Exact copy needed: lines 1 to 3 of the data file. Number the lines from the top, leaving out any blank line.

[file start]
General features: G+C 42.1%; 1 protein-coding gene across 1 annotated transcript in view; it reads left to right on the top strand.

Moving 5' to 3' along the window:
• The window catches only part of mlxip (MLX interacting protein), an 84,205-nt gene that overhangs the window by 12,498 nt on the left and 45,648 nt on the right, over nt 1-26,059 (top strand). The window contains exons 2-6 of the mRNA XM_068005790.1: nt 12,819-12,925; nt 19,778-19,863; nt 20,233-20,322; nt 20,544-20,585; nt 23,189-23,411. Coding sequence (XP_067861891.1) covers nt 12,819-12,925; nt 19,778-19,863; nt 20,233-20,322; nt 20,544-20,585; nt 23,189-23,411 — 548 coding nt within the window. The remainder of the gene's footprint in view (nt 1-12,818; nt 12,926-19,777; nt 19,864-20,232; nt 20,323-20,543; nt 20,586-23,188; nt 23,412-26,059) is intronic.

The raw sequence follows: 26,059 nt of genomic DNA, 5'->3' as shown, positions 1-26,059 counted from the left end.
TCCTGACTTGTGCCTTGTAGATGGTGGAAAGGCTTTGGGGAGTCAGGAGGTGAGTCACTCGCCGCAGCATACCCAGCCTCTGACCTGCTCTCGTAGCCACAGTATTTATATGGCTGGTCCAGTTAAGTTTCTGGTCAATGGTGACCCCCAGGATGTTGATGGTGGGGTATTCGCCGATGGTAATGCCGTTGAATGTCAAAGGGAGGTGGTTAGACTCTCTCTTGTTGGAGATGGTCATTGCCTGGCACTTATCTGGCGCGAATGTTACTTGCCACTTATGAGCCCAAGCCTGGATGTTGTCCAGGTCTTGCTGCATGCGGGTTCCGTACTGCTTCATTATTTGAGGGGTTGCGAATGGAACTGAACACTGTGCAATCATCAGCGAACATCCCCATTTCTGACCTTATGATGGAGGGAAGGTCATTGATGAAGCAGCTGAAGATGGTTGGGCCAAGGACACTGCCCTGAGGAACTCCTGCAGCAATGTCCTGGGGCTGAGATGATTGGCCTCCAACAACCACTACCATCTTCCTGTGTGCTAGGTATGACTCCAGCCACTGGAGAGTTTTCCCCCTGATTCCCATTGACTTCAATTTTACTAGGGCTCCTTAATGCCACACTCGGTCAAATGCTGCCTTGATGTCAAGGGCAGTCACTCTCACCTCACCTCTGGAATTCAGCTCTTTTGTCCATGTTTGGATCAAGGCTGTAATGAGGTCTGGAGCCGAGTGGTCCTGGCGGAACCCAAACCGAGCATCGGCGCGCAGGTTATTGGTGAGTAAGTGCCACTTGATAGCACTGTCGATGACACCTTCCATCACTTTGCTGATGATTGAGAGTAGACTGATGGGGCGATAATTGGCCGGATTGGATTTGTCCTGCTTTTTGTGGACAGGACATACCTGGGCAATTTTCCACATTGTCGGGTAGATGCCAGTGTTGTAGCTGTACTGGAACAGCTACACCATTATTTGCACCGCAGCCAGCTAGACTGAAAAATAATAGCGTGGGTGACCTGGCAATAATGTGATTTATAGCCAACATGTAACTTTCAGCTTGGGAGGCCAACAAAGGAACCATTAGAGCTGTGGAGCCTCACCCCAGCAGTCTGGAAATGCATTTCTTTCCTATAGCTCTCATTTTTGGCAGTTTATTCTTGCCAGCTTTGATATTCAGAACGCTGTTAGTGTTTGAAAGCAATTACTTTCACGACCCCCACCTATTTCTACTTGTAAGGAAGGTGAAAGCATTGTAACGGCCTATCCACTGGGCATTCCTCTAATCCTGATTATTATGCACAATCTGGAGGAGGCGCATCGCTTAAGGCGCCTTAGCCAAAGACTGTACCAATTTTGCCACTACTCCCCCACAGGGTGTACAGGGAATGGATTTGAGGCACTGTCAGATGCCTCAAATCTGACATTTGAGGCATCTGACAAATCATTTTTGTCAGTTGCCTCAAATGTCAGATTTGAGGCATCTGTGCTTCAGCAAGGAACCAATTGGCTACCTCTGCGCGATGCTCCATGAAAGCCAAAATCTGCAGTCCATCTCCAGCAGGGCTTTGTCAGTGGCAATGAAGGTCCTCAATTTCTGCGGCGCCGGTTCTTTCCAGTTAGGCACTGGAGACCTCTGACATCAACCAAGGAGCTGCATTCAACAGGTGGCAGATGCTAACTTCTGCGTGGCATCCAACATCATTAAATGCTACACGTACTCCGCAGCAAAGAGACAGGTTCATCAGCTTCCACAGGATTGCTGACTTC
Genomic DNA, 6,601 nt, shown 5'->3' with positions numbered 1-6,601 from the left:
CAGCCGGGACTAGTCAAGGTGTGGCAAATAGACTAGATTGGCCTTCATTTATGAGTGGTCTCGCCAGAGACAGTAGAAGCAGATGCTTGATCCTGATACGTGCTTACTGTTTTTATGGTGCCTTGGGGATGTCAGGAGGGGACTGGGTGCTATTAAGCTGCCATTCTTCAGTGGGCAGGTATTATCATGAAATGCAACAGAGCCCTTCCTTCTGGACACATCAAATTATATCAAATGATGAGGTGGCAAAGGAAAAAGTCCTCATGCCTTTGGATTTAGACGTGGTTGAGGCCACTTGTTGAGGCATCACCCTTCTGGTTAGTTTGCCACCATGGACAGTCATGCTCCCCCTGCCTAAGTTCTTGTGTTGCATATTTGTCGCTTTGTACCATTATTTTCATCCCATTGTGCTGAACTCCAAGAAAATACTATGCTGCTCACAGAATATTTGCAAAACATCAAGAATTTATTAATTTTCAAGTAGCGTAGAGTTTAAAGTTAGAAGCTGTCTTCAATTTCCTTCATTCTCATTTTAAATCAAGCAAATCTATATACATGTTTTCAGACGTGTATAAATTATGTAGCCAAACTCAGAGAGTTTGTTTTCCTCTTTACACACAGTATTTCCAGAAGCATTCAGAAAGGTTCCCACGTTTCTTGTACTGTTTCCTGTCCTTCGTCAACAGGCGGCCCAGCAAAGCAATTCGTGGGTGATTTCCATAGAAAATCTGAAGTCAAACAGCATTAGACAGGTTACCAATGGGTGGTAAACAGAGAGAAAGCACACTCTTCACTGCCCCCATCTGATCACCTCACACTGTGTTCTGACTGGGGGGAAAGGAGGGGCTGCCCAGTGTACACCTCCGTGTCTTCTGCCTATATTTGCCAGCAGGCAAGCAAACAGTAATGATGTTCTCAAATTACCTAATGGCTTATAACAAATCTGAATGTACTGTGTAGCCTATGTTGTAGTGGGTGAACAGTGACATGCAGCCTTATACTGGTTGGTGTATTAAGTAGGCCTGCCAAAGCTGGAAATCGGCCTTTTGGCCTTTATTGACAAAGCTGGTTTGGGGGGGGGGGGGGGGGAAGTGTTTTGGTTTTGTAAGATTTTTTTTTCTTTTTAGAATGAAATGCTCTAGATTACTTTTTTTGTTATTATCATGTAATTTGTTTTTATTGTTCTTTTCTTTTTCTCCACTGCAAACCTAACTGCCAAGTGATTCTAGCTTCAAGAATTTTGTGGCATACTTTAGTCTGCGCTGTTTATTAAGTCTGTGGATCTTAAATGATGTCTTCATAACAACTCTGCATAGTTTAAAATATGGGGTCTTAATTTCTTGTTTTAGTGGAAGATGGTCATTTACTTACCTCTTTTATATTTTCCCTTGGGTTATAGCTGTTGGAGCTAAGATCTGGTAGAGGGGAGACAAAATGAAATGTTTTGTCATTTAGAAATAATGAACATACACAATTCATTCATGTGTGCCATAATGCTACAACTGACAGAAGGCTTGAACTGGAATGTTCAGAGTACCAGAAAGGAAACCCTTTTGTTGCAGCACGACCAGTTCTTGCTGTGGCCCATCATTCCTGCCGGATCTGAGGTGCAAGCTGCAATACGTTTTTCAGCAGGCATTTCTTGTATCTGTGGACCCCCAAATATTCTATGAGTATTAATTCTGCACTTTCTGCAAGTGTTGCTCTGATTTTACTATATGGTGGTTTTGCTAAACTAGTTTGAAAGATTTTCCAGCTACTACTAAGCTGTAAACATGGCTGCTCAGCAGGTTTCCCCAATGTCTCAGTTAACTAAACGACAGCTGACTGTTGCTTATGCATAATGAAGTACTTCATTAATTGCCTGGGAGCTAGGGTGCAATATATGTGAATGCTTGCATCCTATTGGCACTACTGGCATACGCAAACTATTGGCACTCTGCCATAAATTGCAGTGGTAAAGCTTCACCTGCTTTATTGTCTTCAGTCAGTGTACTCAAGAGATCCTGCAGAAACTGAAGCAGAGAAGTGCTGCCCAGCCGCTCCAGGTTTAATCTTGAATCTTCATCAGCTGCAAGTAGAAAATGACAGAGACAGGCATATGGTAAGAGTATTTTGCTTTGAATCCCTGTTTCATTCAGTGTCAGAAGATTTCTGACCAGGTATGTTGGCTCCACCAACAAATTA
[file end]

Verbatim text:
General features: G+C 42.1%; 1 protein-coding gene across 1 annotated transcript in view; it reads left to right on the top strand.

Moving 5' to 3' along the window:
• The window catches only part of mlxip (MLX interacting protein), an 84,205-nt gene that overhangs the window by 12,498 nt on the left and 45,648 nt on the right, over nt 1-26,059 (top strand). The window contains exons 2-6 of the mRNA XM_068005790.1: nt 12,819-12,925; nt 19,778-19,863; nt 20,233-20,322; nt 20,544-20,585; nt 23,189-23,411. Coding sequence (XP_067861891.1) covers nt 12,819-12,925; nt 19,778-19,863; nt 20,233-20,322; nt 20,544-20,585; nt 23,189-23,411 — 548 coding nt within the window. The remainder of the gene's footprint in view (nt 1-12,818; nt 12,926-19,777; nt 19,864-20,232; nt 20,323-20,543; nt 20,586-23,188; nt 23,412-26,059) is intronic.